- Millions of Yemenis face food insecurity amidst escalating conflict15/04/2015
- Emergency cattle vaccination campaign underway along Syria-Lebanon border09/04/2015
- Gathering weather data to provide early warning on climate07/04/2015
- Countries pledge to wipe out sheep and goat plague globally02/04/2015
- FAO and government team up to restore food security in northern Mali01/04/2015
Connect with us
FAO calls for immediate support to farmers affected by Syrian crisis
The Syria conflict has a severe impact the lives and livelihoods of neighboring farmers communities in rural neighbouring Lebanon. Resources are scarce and competition is high. FAO livestock expert, Dr Chedly Kayouli, warns that without further support from the international community farmers will ultimately have to abandon their land and sell their livestock.
“Agriculture is the backbone of the rural economy in rural Lebanon. Nevertheless the increase in animal feed prices and agricultural inputs, coupled with the decline in cross-border trade, is forcing smallholder farmers out of business. The irony is that the Lebanese agriculture sector has such a great potential – especially with the presence of the large refugee population”, says Kayouli.
According to the recently issued FAO rapid assessment of the impact of the Syrian crisis on food security and agricultural livelihoods in neighbouring countries, the deterioration of bilateral trade between Syria and Lebanon and the reduced trade through Syria to lucrative markets in Turkey and the Gulf, has made it extremely difficult for Lebanese farmers to sustain a living.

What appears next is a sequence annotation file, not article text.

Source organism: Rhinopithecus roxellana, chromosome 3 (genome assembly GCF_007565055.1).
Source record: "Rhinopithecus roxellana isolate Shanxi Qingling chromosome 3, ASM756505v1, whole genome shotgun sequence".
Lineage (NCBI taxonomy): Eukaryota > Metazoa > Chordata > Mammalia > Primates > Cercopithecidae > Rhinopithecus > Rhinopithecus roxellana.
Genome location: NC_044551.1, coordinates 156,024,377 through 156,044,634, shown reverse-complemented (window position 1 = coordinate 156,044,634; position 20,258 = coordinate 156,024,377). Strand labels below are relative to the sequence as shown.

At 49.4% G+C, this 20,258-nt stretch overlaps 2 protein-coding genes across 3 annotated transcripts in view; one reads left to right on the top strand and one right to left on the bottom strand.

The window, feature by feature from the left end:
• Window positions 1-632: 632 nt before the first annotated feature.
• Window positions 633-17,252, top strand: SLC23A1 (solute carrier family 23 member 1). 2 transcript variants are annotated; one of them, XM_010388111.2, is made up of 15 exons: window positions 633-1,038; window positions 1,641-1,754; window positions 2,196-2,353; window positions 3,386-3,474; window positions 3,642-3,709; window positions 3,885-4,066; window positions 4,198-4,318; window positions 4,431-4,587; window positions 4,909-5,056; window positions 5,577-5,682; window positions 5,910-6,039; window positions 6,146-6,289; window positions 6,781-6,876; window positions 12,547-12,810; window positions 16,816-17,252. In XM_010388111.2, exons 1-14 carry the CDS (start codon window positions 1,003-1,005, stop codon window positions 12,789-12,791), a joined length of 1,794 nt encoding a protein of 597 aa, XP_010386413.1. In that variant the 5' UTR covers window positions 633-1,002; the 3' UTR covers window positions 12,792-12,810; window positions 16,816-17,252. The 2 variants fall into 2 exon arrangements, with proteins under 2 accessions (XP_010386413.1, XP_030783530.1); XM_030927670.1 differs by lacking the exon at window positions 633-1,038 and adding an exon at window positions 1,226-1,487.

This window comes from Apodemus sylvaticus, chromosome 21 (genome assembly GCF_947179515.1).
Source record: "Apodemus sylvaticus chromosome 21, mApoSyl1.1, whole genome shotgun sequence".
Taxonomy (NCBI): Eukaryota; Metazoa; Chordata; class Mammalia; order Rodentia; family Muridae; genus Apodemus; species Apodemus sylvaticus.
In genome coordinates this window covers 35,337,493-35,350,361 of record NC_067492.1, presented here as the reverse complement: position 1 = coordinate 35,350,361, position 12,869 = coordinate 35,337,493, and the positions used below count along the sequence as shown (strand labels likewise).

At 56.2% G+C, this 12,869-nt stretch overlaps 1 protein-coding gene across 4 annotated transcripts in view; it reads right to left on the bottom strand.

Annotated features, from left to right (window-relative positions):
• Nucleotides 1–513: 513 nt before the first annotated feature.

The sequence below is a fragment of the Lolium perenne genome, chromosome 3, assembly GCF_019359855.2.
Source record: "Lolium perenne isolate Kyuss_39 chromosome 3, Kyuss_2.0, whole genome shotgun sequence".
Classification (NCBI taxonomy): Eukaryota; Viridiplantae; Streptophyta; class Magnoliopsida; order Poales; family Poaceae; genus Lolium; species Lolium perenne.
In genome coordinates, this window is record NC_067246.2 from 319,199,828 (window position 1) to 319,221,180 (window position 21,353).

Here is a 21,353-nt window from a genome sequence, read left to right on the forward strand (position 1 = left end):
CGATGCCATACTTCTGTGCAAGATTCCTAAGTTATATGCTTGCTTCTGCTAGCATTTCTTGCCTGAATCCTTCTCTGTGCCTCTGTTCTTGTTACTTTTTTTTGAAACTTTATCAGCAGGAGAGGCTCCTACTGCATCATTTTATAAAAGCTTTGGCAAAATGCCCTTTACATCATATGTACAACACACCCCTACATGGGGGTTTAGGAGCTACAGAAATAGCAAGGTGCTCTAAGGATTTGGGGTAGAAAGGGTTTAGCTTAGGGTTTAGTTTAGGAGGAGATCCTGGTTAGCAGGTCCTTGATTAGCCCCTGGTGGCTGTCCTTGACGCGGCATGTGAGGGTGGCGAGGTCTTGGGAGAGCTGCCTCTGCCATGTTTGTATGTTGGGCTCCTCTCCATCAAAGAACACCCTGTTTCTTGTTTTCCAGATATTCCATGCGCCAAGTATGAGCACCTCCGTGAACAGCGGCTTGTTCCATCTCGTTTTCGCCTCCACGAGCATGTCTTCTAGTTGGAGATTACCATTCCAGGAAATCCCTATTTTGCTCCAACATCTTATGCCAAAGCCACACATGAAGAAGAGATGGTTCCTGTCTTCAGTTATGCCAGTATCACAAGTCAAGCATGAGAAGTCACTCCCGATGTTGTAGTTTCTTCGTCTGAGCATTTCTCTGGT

Many Syrian refugees brought their livestock with them to Lebanon, as this is the only agricultural asset that they can transport. FAO estimates that as of March 2013 some 12,000 mountain and shami goats had crossed into North Lebanon from Syria. The large presence of Syrian animals in Lebanon has added the threat of overgrazing of rangelands and soaring animal feed prices.
The price of cattle has dropped by up to 60 percent. Furthermore, Syrian and Lebanese farmers from the border region lost access to the subsidized agricultural inputs that were available from Syria before the war, including animal feeds, seeds, fertilizers, vaccination and animal health care. Local resilience to shocks such as the sudden increase in feed prices and competition over local markets is minimal and smallholders are struggling to protect their livelihoods and primary source of food and nutrition.
FAO, hence, calls for urgent support to restore food security and local livelihoods in the most affected areas. Rehabilitation of the Lebanese dairy sector constitutes a great opportunity in this regard. Dairy products are essential components of the Lebanese people’s daily diet and traditional dairy products are major contributors to protein and micro-nutrients intake. Still, Lebanon imports up to sixty percent of its dairy. With the right support to the dairy sector, FAO estimates that Lebanon could become more or less dairy self-reliant.
In the Regional Response Plan (RRP5) for the Syria crisis launched in Geneva on May 7th, FAO appeals for support to expand its existing dairy production activities in Lebanon through a programme that supports the sector all the way through the value chain from the production of animal feed to marketing of milk products. The project will establish farmers’ cooperatives and milk collection centers, allowing smallholder farmers the benefits of large-scale farming. Under the RRP5, FAO also requests support to implement a nationwide vaccination campaign to contain the threat of Transboundary Animal Diseases (TADs) and to establish food safety and plant disease control mechanisms along the Syrian-Lebanese border.
The situation for small-scale farmers in rural Lebanon is dire and urgent action is needed to protect their livelihoods. Agriculture based food security and livelihood interventions offer cost-effective, durable and dignifying solutions to the enormous challenges faced by the rural population. FAO calls for immediate support to seize the potential of the sector and allow Syrian and Lebanese farmers to join hands and beat the crisis.